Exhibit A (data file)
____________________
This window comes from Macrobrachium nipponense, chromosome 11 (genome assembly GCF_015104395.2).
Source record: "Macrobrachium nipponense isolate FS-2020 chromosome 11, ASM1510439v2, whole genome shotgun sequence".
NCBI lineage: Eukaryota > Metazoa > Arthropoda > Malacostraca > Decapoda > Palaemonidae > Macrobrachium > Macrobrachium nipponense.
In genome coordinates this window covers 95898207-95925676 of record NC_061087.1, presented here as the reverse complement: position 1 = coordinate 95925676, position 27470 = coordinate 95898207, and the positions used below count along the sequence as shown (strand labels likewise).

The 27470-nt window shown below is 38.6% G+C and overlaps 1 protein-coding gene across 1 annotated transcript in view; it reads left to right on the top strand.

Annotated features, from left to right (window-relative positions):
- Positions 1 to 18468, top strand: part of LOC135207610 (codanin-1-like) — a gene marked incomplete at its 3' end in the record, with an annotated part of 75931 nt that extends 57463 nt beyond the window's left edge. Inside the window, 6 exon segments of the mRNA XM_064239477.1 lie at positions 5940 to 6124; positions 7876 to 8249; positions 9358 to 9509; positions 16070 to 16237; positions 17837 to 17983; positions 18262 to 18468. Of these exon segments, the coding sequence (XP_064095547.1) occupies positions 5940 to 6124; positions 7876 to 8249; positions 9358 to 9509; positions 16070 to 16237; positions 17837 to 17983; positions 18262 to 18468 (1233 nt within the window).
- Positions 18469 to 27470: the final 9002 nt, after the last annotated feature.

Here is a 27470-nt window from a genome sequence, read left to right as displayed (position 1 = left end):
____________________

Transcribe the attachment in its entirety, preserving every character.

This window comes from Macrobrachium nipponense, chromosome 11 (genome assembly GCF_015104395.2).
Source record: "Macrobrachium nipponense isolate FS-2020 chromosome 11, ASM1510439v2, whole genome shotgun sequence".
NCBI lineage: Eukaryota > Metazoa > Arthropoda > Malacostraca > Decapoda > Palaemonidae > Macrobrachium > Macrobrachium nipponense.
In genome coordinates this window covers 95898207-95925676 of record NC_061087.1, presented here as the reverse complement: position 1 = coordinate 95925676, position 27470 = coordinate 95898207, and the positions used below count along the sequence as shown (strand labels likewise).

The 27470-nt window shown below is 38.6% G+C and overlaps 1 protein-coding gene across 1 annotated transcript in view; it reads left to right on the top strand.

Annotated features, from left to right (window-relative positions):
- Positions 1 to 18468, top strand: part of LOC135207610 (codanin-1-like) — a gene marked incomplete at its 3' end in the record, with an annotated part of 75931 nt that extends 57463 nt beyond the window's left edge. Inside the window, 6 exon segments of the mRNA XM_064239477.1 lie at positions 5940 to 6124; positions 7876 to 8249; positions 9358 to 9509; positions 16070 to 16237; positions 17837 to 17983; positions 18262 to 18468. Of these exon segments, the coding sequence (XP_064095547.1) occupies positions 5940 to 6124; positions 7876 to 8249; positions 9358 to 9509; positions 16070 to 16237; positions 17837 to 17983; positions 18262 to 18468 (1233 nt within the window).
- Positions 18469 to 27470: the final 9002 nt, after the last annotated feature.

Here is a 27470-nt window from a genome sequence, read left to right as displayed (position 1 = left end):